|Major Groups > Puffballs > Bovista longispora|
by Michael Kuo
This small puffball looks like many other roundish, whitish species until you put it under the microscope: it is one of only a few puffballs with elliptical, rather than round, spores--and its capillitial threads taper gracefully to narrow apices. It was originally described from Cuba, but has since been documented in midwestern North America from Missouri to Iowa, Illinois, Wisconsin, Michigan, and Ohio--as well as in North Carolina.
Lycoperdon oblongisporum is a synonym.
Ecology: Saprobic; growing alone or gregariously; terrestrial; summer; originally described from Cuba; documented in North America from the Midwest and from North Carolina.
Fruiting Body: More or less round; 1-3 cm wide; dry; covered with fine white granules when young; when mature smooth and brown to brownish; by maturity developing a central perforation through which spores are liberated by rain drops and wind currents; with a white, fleshy interior at first; later with yellowish to olive brown flesh; eventually filled with brownish spore dust; with a very small, poorly developed sterile base; base attached centrally to the substrate by means of tough rhizomorphs.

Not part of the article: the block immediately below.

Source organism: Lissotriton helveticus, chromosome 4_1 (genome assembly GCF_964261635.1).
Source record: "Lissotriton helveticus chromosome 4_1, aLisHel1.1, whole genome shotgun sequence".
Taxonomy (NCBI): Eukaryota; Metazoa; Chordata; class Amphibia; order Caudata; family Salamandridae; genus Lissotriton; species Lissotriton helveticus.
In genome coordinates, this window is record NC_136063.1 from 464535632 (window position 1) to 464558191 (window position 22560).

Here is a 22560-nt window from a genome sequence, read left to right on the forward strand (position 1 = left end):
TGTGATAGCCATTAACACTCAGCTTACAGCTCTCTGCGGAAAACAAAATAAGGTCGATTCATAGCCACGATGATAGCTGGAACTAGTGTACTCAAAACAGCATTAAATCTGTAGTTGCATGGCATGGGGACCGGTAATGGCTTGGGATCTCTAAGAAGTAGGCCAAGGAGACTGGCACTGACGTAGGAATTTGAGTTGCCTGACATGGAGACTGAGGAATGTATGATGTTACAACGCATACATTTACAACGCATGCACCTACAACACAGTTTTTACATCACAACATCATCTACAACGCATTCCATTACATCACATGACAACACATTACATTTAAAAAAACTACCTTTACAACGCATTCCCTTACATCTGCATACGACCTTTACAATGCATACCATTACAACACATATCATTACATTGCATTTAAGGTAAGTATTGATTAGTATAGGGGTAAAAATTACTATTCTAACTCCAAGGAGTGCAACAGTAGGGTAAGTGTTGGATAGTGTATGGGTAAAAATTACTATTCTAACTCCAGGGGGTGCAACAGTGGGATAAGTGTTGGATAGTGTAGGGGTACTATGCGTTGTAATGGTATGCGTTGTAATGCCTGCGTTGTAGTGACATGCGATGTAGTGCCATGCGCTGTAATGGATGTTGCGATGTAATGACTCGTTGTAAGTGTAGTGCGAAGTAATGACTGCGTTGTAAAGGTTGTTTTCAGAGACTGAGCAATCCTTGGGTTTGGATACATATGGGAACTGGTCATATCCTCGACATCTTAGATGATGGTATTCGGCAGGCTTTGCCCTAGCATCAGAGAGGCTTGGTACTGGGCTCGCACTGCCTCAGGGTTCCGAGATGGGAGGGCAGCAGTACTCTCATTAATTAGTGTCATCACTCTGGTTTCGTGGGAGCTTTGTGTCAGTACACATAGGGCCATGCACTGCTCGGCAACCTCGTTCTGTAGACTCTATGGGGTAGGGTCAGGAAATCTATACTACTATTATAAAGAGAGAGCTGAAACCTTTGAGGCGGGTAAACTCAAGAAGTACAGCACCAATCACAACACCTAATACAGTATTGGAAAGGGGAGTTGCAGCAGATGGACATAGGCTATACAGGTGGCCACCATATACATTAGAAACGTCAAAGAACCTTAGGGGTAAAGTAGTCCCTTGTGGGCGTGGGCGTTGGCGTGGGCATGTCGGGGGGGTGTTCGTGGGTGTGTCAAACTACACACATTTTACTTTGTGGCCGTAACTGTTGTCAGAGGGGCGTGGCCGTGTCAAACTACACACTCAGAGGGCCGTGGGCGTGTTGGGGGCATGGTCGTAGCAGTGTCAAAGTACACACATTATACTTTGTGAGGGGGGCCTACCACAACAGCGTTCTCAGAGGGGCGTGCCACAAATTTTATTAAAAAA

Microscopic Features: Spores 5-6 x 3.5-4 µ; elliptical; smooth or, with high magnification, obscurely punctate; without a pedicel. Capillitial threads olive in KOH; 3-5 µ wide; tapering gracefully to narrow apices.
REFERENCES: Kreisel, 1967. (Berkeley & Curtis, 1868; Saccardo, 1888; Lloyd, 1908; Coker & Couch, 1928; Ritchie, 1948; Smith, 1951; Smith, Smith & Weber, 1981; Calonge, Mata & Carranza, 2005.) Herb. Kuo 08230602, 07070802.
This site contains no information about the edibility or toxicity of mushrooms.
Cite this page as:
Kuo, M. (2008 November). Bovista longispora. Retrieved from the MushroomExpert.Com Web site: http://www.mushroomexpert.com/bovista_longispora.html